An exercise in Canadian EIFS preparedness
After a decent amount of time has passed since the installation of EIFS on a home or building, minor repairs may need to be made, performance may need to be assessed as well as the arising of other enquiries that will necessitate the removal of a small portion of the EIFS to see what’s going on internally. Obviously, once this portion has been removed, it should be fixed up again. Having continuous access to the supplies needed for this job can be tricky unless you have a preexisting kit on hand, ready for the job when the time calls for doing these minor patch-ups.
Maintenance kits are often recommended by EIFS manufacturers so time and money are not wasted in matching the materials already on the wall.
Information needed before repairing existing EIFS:
Years from now, it will be difficult to find out enough information about older EIFS jobs. The following information should be provided for later use incase of the need for repair.
- The date of installation.
- Brand names and types of sealing, caulking, and other supplies used in the installation.
- The supplier, producer and contractor information for the EIFS used.
- The installation instructions as provided by the manufacturer.
- Information regarding which colours and finishes were used.
- A copy of the warranty on the EIFS if possible.
Your kit should include:
- Embedded trim and additional specialized drainage EIFS materials if the EIFS in question incorporates these elements. Such materials include drainage medium and barrier material that is liquid-applied or comes in sheet form.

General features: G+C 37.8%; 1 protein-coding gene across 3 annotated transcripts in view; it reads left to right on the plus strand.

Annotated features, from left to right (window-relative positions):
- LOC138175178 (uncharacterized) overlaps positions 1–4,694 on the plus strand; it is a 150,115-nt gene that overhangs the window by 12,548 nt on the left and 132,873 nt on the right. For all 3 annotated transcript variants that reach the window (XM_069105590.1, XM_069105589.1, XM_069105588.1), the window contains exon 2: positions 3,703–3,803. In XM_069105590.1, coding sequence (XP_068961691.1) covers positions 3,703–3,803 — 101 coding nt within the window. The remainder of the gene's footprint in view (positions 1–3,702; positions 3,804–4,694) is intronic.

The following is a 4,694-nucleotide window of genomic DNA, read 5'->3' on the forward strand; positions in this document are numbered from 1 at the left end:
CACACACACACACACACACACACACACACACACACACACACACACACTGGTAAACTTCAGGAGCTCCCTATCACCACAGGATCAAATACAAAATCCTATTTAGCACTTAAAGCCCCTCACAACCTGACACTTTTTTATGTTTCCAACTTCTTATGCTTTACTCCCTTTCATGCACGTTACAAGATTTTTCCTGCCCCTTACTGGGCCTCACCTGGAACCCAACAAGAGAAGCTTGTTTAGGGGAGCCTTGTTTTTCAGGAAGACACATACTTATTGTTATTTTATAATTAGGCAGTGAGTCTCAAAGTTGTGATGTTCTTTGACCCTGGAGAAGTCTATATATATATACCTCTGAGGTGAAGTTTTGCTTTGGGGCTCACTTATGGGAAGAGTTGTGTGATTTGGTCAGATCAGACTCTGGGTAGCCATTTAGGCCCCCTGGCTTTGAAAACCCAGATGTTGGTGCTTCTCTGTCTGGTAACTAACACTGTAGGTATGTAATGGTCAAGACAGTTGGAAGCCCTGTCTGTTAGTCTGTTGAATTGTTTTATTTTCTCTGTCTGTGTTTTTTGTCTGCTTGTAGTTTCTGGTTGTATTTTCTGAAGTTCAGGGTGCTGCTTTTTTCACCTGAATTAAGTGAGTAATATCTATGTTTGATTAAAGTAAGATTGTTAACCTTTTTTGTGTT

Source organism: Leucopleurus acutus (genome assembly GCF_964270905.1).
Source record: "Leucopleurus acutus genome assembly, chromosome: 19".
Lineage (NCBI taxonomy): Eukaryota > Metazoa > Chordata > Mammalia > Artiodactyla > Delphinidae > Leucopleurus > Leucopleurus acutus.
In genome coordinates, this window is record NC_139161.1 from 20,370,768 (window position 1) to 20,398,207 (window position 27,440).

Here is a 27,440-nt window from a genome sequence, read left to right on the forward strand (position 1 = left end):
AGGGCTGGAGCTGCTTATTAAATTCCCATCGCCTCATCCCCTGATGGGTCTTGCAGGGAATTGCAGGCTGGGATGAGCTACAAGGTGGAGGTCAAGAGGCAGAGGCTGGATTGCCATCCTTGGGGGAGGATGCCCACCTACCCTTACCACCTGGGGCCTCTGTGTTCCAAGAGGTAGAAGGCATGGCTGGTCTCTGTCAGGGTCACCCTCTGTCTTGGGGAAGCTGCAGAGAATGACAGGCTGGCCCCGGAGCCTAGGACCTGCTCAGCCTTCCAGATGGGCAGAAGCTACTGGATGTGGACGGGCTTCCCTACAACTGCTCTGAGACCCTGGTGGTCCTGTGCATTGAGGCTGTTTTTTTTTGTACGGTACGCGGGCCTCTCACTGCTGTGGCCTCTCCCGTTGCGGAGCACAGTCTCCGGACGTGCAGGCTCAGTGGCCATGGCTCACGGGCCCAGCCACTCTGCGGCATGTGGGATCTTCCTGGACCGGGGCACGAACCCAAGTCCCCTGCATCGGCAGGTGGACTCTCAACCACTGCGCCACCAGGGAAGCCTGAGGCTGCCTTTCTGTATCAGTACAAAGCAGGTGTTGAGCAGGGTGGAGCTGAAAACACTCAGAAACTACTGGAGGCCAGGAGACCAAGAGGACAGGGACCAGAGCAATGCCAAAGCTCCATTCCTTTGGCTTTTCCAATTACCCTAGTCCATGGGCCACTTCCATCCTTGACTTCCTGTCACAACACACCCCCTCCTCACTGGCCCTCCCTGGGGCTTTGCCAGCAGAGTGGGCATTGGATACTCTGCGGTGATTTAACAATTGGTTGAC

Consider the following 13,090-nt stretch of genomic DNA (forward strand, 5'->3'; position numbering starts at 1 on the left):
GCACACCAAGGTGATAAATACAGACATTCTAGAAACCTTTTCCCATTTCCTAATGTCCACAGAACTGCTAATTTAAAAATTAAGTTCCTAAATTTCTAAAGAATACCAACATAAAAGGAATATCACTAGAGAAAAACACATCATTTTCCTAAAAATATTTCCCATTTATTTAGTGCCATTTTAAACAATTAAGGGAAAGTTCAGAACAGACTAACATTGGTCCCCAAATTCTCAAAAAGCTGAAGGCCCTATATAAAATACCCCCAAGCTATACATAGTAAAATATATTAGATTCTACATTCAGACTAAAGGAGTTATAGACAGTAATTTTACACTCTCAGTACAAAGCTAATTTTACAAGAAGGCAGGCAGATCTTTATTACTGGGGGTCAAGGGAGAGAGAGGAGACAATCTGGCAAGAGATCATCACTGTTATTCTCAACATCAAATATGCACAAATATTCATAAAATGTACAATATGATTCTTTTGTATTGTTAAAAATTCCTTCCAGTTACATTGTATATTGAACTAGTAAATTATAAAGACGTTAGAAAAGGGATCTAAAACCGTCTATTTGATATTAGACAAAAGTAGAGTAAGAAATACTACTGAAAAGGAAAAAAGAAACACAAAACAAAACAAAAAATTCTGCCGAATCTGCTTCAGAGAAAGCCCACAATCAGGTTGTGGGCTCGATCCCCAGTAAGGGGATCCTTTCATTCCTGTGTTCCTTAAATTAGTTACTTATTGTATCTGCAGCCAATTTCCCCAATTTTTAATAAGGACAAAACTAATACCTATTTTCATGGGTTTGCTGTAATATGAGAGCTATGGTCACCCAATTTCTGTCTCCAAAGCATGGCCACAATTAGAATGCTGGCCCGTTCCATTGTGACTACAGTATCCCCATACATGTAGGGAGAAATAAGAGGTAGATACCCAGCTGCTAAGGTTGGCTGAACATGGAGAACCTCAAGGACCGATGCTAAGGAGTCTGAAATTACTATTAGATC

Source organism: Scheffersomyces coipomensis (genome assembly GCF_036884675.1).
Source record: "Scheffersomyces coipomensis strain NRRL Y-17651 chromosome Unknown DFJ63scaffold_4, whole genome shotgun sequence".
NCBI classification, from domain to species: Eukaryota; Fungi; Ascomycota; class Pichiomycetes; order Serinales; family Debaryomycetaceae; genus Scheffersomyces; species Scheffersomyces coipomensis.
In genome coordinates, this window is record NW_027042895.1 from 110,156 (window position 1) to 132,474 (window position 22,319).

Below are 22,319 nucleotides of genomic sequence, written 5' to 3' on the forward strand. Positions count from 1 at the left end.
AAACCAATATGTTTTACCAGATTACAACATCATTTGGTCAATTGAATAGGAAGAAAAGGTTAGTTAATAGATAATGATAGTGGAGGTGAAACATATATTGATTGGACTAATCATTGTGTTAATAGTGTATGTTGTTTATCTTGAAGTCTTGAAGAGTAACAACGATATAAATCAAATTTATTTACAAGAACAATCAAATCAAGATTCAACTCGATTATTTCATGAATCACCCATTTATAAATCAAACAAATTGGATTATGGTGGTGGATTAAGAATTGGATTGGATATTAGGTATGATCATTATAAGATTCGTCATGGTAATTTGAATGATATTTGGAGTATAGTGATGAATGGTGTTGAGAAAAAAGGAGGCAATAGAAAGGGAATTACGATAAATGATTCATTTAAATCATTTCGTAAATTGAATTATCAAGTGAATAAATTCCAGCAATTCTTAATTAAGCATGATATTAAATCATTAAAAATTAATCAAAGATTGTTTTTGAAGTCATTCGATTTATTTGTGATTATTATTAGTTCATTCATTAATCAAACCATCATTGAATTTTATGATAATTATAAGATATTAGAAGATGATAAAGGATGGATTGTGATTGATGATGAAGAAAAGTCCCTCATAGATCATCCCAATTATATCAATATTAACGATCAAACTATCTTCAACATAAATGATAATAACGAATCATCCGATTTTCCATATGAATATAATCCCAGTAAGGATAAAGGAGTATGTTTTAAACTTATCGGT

- Several pieces of expanded polystyrene foam (EPS) in varying sizes and thicknesses, depending on which is most appropriate for the job. While EPS can be found at the big box home improvement stores, it is not adequate for most EIFS applications and EIFS-grade EPS should be offered.
- A roll each, perhaps 100 feet in length, of reinforcing fiberglass mesh in both regular and heavy-duty weights that can allow for various-sized pieces to be cut off depending on the specifications.
- Unopened containers of any base coats or adhesives used in the original installation of the EIFS. These should be stored appropriately in a location where they will not freeze or cook. You may be able to obtain sample-sized containers of these products directly from the manufacturer, which are ideal for these types of situations. Keep in mind, they do not last forever. If they don’t pass the “smell test” after a few years, they should be discarded. Both types of base coats and adhesives, cementitious and noncementicious, can be kept on hand.
- Many adhesives use cement, and having Portland cement at the ready will allow you to complete these repair jobs quickly, however it’s difficult to store the cement continuously. But never fear, Portland cement is widely and easily available at many retail locations.
- Some kind of capability to redo the finish appropriately is necessary as well. This can be done several ways. Instead of painting over the patch, the new paint have to cover the whole surrounding area, depending on the differences in colour so the patched area is less obvious. The aging and fading of the original colour is also a factor to consider. EIFS paint can be obtained from the manufacturer, or you can make your own EIFS paint by straining the finish of any lumps or texture chunks, which is basically the same as the EIFS manufacturer’s paint. If this isn’t convenient, don’t use paints not specified for EIFS painting or paints with solvents that will eat through the foam underneath.
The purpose of these kits is not for the home or building owner to patch up problems themselves, but for someone with the necessary skills and knowledge to be able to effectively tackle any minor EIFS repair no matter what the type or when it was installed. Many installers will provide kits such as this incase of future repairs to save anyone repairing the EIFS down the road with the materials to patch up problems while keeping it looking great.